Canadians Take Part

Three British bombers were missing from attacks during the last 24 hours on Brest and Cherbourg in France, and (on) German shipping off the Netherlands and Norway. Canadian bomber crews joined with the R.A.F. - one of the navigators was PO. L.G. Burgoyne of Mahone May, Nova Scotia - in the attack on Cherbourg, and the returning airmen told of multi-coloured fires (green, yellow, red) started in that great port. 

Big Wellingtons were used by the Canadians as they plunged through cloud formations to hit at their objectives. Anti-aircraft was reported to be light although there was some display of searchlights. 

More news related to Commandos: As found in the Jan. 14, 1942 issue of The Halifax Herald

Ottawa, Jan. 13 --(CP)-- From the bridge of a British naval craft the Flight Commander of a squadron of Royal Canadian Air Force men directed their operations in the recent commando raid on German occupied Norway, a statement from R.C.A.F. headquarters said today. Adding a few hitherto unknown details to the story of the attack, the statement said the Commander, (Sqdn. Ldr. E.H. McHardy, RAF) used the ship's bridge as a control tower and kept the aircraft operating in harmony with the naval forces and the hand-picked troops detailed to effect the landing. He was able to observe the whole operation and direct the long range fighter planes by radio telephone.

In the forefront of the opening attack were PO. E.W. Pearce of Winnipeg, Sgt. Pilot J.T. McCutcheon of Montreal and Sgt. W.H. Cleaver of Toronto, an air gunner. They came to grips with defending German ME 109s, and Pearce nearly had a head-on collision with a German who flew straight at him. Both Pearce and McCutcheon engaged in dog-fights with the enemy and their guns had telling effect. One fight broke off as Pearce appeared on the scene while McCutcheon and an ME 109 were manoeuvering for position. The German beat a retreat.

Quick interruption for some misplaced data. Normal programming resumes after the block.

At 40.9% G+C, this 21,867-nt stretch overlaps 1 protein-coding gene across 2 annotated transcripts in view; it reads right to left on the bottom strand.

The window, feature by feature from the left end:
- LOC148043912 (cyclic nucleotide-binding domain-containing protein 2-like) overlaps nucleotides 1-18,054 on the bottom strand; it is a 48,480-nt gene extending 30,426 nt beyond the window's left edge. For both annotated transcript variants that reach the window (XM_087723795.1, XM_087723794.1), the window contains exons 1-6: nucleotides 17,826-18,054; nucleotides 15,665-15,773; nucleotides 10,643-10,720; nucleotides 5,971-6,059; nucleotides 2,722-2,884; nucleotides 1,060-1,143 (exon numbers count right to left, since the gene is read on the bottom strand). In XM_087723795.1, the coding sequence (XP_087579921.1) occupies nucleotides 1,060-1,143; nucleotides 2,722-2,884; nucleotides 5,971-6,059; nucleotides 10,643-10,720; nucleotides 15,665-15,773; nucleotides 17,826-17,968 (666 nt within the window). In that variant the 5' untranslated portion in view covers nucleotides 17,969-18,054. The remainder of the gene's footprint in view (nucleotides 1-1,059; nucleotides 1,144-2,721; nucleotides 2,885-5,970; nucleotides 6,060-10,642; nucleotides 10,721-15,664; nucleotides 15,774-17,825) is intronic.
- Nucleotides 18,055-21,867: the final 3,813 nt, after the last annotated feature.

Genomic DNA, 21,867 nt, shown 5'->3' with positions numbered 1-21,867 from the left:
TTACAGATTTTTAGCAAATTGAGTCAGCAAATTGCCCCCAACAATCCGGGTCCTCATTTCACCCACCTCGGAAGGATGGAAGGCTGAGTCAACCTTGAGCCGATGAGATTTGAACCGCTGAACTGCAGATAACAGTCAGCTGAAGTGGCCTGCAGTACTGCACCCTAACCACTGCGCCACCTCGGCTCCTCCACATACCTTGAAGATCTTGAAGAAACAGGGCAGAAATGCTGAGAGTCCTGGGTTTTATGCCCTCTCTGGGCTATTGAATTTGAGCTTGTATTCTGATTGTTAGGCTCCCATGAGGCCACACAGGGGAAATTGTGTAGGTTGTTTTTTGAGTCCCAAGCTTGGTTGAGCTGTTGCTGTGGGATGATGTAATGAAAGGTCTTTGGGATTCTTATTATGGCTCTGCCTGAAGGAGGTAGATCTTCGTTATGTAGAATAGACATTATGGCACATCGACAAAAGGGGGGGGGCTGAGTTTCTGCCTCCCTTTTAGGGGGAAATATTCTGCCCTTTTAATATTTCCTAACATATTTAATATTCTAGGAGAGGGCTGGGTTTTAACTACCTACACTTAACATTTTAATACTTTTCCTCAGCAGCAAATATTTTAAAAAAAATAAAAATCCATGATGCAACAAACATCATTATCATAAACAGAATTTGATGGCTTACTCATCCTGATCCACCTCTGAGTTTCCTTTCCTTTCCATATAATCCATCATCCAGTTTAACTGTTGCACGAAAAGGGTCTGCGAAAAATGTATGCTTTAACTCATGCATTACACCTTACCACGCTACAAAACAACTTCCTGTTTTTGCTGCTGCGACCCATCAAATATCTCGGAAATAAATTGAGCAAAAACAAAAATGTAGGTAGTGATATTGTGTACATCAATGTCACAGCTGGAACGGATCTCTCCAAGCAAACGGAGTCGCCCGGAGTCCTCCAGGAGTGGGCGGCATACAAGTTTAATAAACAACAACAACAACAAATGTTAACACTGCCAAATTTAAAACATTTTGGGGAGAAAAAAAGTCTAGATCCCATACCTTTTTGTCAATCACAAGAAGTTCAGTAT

"It was curious to be approaching the Norwegian coast at a snail's pace instead of flying into it," Sqdn. Ldr. McHardy observed afterward. "The Hampden bombers woke the place up. Immediately on our arrival the whole area became a mass of smoke and flames as the guns from ships and shore began to fire. A Messerschmitt dived on us and we ducked behind the bridge. But radio instructions quickly brought the Blenheims on his tail. Then the Beaufighters joined the battle. During the day they shot down four Heinkel 111s."

*   *   *   *   *   *

The following information about the above-mentioned Commando raid, including photographs, is found at 404 SQUADRON R.C.A.F., a website dedicated to a specific, well-decorated group of Canadian fliers.

S/L EH McHardy, DFC is front row, 6th from left. 
P/O. E.W. Pearce (Pierce) is back, 4th from left.

Vaagso Raids

On 24 December, W/C Woodruff led the squadron down to Wick in preparation for escorting a raid on Norway. The Vaagso raid was a commando assault on Vaagso Island, south of Stadtlandet, Norway. The Vaagso operation was actually a diversionary raid in support of the assault on the Lofoten Islands. The primary raid actually failed due to the commander of the operation not having air cover. The Vaagso raid, led by R/Admiral Burrough in HMS Kenya, was successful with the landing party achieving their objectives and 16,000 tons of enemy shipping sunk.